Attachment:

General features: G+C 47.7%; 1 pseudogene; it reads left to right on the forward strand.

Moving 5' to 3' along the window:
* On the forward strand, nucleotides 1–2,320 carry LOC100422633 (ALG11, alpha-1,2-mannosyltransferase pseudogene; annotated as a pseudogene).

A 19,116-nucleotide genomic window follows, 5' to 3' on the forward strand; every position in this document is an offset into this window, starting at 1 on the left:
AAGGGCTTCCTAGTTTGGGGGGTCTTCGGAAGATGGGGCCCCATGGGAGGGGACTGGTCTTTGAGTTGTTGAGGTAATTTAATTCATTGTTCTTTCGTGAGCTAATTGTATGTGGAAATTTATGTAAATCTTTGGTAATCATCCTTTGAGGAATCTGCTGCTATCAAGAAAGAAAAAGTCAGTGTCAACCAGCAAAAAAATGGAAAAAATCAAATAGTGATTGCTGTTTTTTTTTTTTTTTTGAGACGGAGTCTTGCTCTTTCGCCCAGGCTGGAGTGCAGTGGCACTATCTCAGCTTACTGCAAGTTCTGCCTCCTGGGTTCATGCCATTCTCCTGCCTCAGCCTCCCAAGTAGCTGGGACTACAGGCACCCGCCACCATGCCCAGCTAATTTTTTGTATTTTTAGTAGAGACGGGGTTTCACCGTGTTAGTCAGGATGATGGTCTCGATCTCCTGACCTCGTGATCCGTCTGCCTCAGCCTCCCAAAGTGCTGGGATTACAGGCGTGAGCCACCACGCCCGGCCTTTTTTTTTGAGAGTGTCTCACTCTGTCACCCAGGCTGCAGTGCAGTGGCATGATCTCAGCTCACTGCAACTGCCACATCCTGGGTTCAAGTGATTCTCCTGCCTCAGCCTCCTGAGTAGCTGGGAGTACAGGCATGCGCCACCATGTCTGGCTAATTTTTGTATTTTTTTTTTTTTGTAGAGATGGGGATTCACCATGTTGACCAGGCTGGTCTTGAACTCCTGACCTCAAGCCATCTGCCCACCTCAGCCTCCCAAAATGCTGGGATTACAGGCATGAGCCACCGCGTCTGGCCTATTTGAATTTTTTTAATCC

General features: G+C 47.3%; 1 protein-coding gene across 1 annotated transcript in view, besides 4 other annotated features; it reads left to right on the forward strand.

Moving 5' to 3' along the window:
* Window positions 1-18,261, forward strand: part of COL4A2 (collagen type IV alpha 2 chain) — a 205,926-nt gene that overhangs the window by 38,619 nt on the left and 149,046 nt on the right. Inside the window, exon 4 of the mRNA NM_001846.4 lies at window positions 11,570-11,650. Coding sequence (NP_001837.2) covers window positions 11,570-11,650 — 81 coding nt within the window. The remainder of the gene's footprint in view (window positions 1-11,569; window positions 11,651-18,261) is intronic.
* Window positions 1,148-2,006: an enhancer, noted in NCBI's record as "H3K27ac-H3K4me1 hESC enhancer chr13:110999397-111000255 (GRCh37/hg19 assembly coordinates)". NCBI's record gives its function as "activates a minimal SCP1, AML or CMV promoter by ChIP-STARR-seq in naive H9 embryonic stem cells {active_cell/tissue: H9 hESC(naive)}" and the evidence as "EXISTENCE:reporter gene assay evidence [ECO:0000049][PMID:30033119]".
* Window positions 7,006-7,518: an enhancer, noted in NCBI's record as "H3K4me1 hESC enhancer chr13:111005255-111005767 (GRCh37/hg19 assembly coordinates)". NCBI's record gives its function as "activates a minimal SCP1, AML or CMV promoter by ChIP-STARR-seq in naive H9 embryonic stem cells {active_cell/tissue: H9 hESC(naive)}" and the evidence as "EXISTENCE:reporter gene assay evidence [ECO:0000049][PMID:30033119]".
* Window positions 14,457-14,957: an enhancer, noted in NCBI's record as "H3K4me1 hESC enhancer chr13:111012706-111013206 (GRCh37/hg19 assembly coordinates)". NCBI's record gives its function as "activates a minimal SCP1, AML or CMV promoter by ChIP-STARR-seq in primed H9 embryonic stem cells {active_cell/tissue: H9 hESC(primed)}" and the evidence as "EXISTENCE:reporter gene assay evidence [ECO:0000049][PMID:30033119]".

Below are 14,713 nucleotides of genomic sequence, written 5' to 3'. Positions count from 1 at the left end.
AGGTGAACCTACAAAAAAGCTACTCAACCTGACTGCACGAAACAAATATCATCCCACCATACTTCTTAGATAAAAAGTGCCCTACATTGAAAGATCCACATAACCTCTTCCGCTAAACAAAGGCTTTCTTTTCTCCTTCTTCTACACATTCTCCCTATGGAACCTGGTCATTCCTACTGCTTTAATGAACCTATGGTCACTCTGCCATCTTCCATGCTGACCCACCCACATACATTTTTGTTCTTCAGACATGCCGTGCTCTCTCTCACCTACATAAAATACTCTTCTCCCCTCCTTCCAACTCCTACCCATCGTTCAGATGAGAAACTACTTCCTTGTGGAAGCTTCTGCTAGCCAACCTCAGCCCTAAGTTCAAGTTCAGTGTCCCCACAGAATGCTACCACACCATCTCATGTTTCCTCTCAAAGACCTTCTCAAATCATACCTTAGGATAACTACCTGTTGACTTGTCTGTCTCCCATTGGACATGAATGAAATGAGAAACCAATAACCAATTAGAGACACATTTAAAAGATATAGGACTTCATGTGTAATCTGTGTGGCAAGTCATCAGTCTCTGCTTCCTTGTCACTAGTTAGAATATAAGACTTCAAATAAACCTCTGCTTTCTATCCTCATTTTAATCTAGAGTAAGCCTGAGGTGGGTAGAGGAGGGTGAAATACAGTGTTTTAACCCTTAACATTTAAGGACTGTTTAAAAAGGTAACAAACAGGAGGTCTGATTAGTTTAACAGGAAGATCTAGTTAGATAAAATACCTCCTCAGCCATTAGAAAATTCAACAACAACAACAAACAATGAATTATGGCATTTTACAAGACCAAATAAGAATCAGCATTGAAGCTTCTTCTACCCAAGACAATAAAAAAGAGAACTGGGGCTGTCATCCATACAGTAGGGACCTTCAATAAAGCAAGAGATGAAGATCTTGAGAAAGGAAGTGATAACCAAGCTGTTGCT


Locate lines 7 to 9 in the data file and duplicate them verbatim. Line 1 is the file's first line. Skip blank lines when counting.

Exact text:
Moving 5' to 3' along the window:
* Window positions 1-18,261, forward strand: part of COL4A2 (collagen type IV alpha 2 chain) — a 205,926-nt gene that overhangs the window by 38,619 nt on the left and 149,046 nt on the right. Inside the window, exon 4 of the mRNA NM_001846.4 lies at window positions 11,570-11,650. Coding sequence (NP_001837.2) covers window positions 11,570-11,650 — 81 coding nt within the window. The remainder of the gene's footprint in view (window positions 1-11,569; window positions 11,651-18,261) is intronic.
* Window positions 1,148-2,006: an enhancer, noted in NCBI's record as "H3K27ac-H3K4me1 hESC enhancer chr13:110999397-111000255 (GRCh37/hg19 assembly coordinates)". NCBI's record gives its function as "activates a minimal SCP1, AML or CMV promoter by ChIP-STARR-seq in naive H9 embryonic stem cells {active_cell/tissue: H9 hESC(naive)}" and the evidence as "EXISTENCE:reporter gene assay evidence [ECO:0000049][PMID:30033119]".